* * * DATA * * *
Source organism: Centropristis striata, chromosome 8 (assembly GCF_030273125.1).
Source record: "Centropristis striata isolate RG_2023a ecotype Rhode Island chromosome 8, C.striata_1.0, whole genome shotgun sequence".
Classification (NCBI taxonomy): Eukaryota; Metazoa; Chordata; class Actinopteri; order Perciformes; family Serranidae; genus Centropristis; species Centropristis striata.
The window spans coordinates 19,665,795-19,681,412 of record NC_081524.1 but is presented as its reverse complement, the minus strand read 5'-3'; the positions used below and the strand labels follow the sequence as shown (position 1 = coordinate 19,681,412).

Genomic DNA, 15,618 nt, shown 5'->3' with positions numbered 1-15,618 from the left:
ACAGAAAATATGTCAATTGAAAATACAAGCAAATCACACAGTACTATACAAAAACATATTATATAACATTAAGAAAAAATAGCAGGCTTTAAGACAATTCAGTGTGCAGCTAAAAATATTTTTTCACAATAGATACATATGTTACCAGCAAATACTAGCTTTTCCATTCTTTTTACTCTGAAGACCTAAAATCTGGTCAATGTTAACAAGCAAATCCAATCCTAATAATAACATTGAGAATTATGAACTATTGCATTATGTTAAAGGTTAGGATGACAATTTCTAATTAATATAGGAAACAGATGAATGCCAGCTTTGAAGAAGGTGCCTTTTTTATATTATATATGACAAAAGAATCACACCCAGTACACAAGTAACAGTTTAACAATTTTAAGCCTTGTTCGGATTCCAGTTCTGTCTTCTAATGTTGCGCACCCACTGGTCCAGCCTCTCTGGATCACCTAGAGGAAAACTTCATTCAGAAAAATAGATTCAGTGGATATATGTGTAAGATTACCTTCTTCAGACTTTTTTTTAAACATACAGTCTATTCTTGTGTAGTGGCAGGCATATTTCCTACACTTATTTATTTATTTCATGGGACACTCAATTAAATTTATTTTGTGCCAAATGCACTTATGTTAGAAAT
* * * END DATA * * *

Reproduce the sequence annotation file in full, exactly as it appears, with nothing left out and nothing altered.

Source organism: Centropristis striata, chromosome 8 (assembly GCF_030273125.1).
Source record: "Centropristis striata isolate RG_2023a ecotype Rhode Island chromosome 8, C.striata_1.0, whole genome shotgun sequence".
Classification (NCBI taxonomy): Eukaryota; Metazoa; Chordata; class Actinopteri; order Perciformes; family Serranidae; genus Centropristis; species Centropristis striata.
The window spans coordinates 19,665,795-19,681,412 of record NC_081524.1 but is presented as its reverse complement, the minus strand read 5'-3'; the positions used below and the strand labels follow the sequence as shown (position 1 = coordinate 19,681,412).

Genomic DNA, 15,618 nt, shown 5'->3' with positions numbered 1-15,618 from the left:
ACAGAAAATATGTCAATTGAAAATACAAGCAAATCACACAGTACTATACAAAAACATATTATATAACATTAAGAAAAAATAGCAGGCTTTAAGACAATTCAGTGTGCAGCTAAAAATATTTTTTCACAATAGATACATATGTTACCAGCAAATACTAGCTTTTCCATTCTTTTTACTCTGAAGACCTAAAATCTGGTCAATGTTAACAAGCAAATCCAATCCTAATAATAACATTGAGAATTATGAACTATTGCATTATGTTAAAGGTTAGGATGACAATTTCTAATTAATATAGGAAACAGATGAATGCCAGCTTTGAAGAAGGTGCCTTTTTTATATTATATATGACAAAAGAATCACACCCAGTACACAAGTAACAGTTTAACAATTTTAAGCCTTGTTCGGATTCCAGTTCTGTCTTCTAATGTTGCGCACCCACTGGTCCAGCCTCTCTGGATCACCTAGAGGAAAACTTCATTCAGAAAAATAGATTCAGTGGATATATGTGTAAGATTACCTTCTTCAGACTTTTTTTTAAACATACAGTCTATTCTTGTGTAGTGGCAGGCATATTTCCTACACTTATTTATTTATTTCATGGGACACTCAATTAAATTTATTTTGTGCCAAATGCACTTATGTTAGAAAT